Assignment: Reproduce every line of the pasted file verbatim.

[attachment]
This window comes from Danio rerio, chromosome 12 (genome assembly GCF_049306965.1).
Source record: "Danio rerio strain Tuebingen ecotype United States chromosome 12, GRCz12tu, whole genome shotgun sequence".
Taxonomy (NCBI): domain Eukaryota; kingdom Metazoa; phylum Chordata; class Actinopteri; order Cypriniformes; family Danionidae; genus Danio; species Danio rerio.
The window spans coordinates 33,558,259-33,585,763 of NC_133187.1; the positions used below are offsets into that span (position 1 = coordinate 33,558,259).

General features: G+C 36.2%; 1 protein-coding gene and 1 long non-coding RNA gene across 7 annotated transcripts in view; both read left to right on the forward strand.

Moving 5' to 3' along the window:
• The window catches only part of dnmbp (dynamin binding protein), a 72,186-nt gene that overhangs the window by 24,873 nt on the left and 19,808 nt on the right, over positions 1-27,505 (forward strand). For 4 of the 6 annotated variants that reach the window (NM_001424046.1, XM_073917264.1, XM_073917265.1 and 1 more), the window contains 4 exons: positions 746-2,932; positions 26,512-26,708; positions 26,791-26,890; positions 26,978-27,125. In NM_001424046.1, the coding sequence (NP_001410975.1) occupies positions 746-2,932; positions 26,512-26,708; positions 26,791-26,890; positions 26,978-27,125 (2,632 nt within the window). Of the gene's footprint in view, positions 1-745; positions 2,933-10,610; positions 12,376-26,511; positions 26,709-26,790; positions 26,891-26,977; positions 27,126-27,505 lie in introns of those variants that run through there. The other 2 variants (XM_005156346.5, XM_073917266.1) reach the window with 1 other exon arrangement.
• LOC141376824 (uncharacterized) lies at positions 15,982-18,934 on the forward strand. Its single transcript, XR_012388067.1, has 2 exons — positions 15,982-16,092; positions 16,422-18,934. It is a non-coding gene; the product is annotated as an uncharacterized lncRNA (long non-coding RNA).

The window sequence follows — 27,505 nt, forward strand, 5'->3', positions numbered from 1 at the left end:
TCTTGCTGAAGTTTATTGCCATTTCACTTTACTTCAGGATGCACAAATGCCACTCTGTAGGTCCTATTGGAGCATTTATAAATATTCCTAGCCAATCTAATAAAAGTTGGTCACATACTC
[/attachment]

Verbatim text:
This window comes from Danio rerio, chromosome 12 (genome assembly GCF_049306965.1).
Source record: "Danio rerio strain Tuebingen ecotype United States chromosome 12, GRCz12tu, whole genome shotgun sequence".
Taxonomy (NCBI): domain Eukaryota; kingdom Metazoa; phylum Chordata; class Actinopteri; order Cypriniformes; family Danionidae; genus Danio; species Danio rerio.
The window spans coordinates 33,558,259-33,585,763 of NC_133187.1; the positions used below are offsets into that span (position 1 = coordinate 33,558,259).

General features: G+C 36.2%; 1 protein-coding gene and 1 long non-coding RNA gene across 7 annotated transcripts in view; both read left to right on the forward strand.

Moving 5' to 3' along the window:
• The window catches only part of dnmbp (dynamin binding protein), a 72,186-nt gene that overhangs the window by 24,873 nt on the left and 19,808 nt on the right, over positions 1-27,505 (forward strand). For 4 of the 6 annotated variants that reach the window (NM_001424046.1, XM_073917264.1, XM_073917265.1 and 1 more), the window contains 4 exons: positions 746-2,932; positions 26,512-26,708; positions 26,791-26,890; positions 26,978-27,125. In NM_001424046.1, the coding sequence (NP_001410975.1) occupies positions 746-2,932; positions 26,512-26,708; positions 26,791-26,890; positions 26,978-27,125 (2,632 nt within the window). Of the gene's footprint in view, positions 1-745; positions 2,933-10,610; positions 12,376-26,511; positions 26,709-26,790; positions 26,891-26,977; positions 27,126-27,505 lie in introns of those variants that run through there. The other 2 variants (XM_005156346.5, XM_073917266.1) reach the window with 1 other exon arrangement.
• LOC141376824 (uncharacterized) lies at positions 15,982-18,934 on the forward strand. Its single transcript, XR_012388067.1, has 2 exons — positions 15,982-16,092; positions 16,422-18,934. It is a non-coding gene; the product is annotated as an uncharacterized lncRNA (long non-coding RNA).

The window sequence follows — 27,505 nt, forward strand, 5'->3', positions numbered from 1 at the left end:
TCTTGCTGAAGTTTATTGCCATTTCACTTTACTTCAGGATGCACAAATGCCACTCTGTAGGTCCTATTGGAGCATTTATAAATATTCCTAGCCAATCTAATAAAAGTTGGTCACATACTC